Wednesday, February 24, 2010

Discussants at conferences

Mike Allison has a post on panel discussants.  I have really come to think that discussants are usually not very helpful.  I say this as someone who has to act as a discussant at a small conference (NC Political Science Association) in two days.  I would suggest the following guidelines:

1.  Do not try to tie the papers together artificially.  There is no point.

2.  Keep your comments as brief and focused as possible.  No preambles or tangents.  The audience did not come to listen to you, unless you are very clearly an expert on the panel's topic.

3.  Don't whine about how long it took someone to get their paper to you.  We're all busy.

4.  If time is short after the last presentation, give it up to the audience Q&A and give the authors your comments privately.  Interested audience members very often have better insights.


Mike Allison 9:58 AM  

I can't say that I ever understood the need for both a discussant and a chair.

Do we really need a official timekeeper position? Maybe if they were an official scorekeeper as well.

Greg Weeks 10:23 AM  

And that actually increases the number of people talking, which is especially problematic when there are already a lot of presenters.

I like the scorekeeper idea. Hold up a number saying how good the presentation was.

Brooke Harlowe,  8:41 AM  

Yup. There are some lousy discussants out there. Here's my take on it....

I often volunteer to be a discussant at conferences I attend regularly (Northeast PSA,NCCLA, LASA, my state conference). 'Can't tell you how happy section chairs are to have long-time scholars who volunteer to read and comment on papers (I know; I have also been a section chair).

If I don't know the section chair, my email includes suggestions as my areas of expertise. Over time, sections chair--at small meetings we tend to be the same people year after year--get to know where I can be of most help.

Rather than try to pull the papers together on panels, I just address my comments to each individual. Unless it is a big conference like LASA or APSA, papers aren't submitted as a panel. The section chair is doing her best to get as many papers on the program and come up with some reasonable panels based on a small abstract. Why try to make something that is not?

As a discussant, you have to think in terms of what I can do to help improve the presenter's paper. I have found that the most valuable role I have as a discussant, especially for graduate papers, is to point out literature that is useful to their research but they have not read. Sadly, most of them haven't read anything published before 2000.

So here is a question for the group...In the past few years, I have had to comment on papers from graduate students that in no way should have been allowed to present. I once had a paper that was so bad that I almost told the presenter that it did not belong on his CV (his paper was based on the premise that there no literature existed on democratic consolidation in Latin America). I did apologize to the other presenters, who were real faculty, that I was going to have to rip this paper apart and it wasn't going to be pretty.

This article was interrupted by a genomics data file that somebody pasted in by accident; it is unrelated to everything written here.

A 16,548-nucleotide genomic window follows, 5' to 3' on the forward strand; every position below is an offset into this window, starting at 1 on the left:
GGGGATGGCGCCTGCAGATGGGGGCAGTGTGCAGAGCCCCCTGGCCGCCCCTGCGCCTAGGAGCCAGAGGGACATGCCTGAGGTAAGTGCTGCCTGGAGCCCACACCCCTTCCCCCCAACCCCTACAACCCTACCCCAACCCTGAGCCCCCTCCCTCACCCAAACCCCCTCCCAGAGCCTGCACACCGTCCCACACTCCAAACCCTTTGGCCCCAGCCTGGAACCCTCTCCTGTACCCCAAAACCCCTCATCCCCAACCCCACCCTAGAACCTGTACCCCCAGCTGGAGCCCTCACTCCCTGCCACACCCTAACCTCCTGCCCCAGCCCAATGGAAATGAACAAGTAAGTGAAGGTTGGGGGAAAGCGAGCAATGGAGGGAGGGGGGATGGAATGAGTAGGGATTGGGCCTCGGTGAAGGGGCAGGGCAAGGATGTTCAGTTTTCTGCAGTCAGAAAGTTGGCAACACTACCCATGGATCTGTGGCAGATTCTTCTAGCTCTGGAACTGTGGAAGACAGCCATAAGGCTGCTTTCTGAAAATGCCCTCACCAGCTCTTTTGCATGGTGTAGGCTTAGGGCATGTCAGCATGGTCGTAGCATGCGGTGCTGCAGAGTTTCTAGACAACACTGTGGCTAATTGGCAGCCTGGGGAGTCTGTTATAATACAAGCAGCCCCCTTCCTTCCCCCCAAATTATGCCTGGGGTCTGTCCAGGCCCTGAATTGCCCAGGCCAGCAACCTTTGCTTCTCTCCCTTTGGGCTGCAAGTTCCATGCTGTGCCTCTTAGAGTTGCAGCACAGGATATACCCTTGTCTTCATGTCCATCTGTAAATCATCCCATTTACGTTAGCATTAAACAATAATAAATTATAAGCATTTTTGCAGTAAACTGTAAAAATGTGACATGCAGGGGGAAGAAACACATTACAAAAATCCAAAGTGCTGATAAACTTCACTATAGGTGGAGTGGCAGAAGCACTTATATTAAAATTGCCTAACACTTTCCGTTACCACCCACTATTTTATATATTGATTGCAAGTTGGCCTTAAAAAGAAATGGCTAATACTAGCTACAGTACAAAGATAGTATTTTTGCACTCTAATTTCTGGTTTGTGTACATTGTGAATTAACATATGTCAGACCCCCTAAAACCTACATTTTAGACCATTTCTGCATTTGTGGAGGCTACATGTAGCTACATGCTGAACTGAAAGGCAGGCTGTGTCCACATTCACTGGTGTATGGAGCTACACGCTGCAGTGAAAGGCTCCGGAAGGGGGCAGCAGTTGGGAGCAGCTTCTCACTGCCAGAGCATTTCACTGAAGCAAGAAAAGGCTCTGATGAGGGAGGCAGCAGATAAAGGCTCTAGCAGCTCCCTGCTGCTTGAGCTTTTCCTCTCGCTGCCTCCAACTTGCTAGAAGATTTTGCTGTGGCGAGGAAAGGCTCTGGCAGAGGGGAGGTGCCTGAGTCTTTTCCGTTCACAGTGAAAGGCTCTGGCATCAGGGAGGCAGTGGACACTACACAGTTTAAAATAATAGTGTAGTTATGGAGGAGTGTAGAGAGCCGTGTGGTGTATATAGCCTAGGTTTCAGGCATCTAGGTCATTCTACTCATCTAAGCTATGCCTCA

Worse, the presenter was not schooled on how to make a professional presentation. I don't mean reasonable rookie nerves; I mean really obvious things like working on your laptop when someone else is presenting.

I have often considered dropping a note to the student's advisor or department chair...Not a nasty note but one that would raise concerns about the student's performance and would hopefully get the student some guidance for the next time. Your thoughts?

Anonymous,  10:49 AM  

I'm holding you to all of this this afternoon. Especially #3. In any case, I suspect you'll buck the trend and be helpful.

Greg Weeks 8:29 AM  

I have discussed some not very good papers, but nothing that bad. My own response would probably be to explain the serious problems, but not to go further than that. First, you don't necessarily know who the adviser is. Second, you run the risk of generating ill will for little or not payoff--the adviser may resent your intrusion. I am not sure how often doing so would really end up helping the grad student.

Mike Allison 4:14 PM  

I didn't mean to just call out discussants. They have a tough job especially when they the papers that they have to work from are not as well developed as one would like. I admit to having sent off papers that are not as refined as I had hoped.

However, there really is no excuse for all those that present without a paper. There should be some significant punishment for that one.

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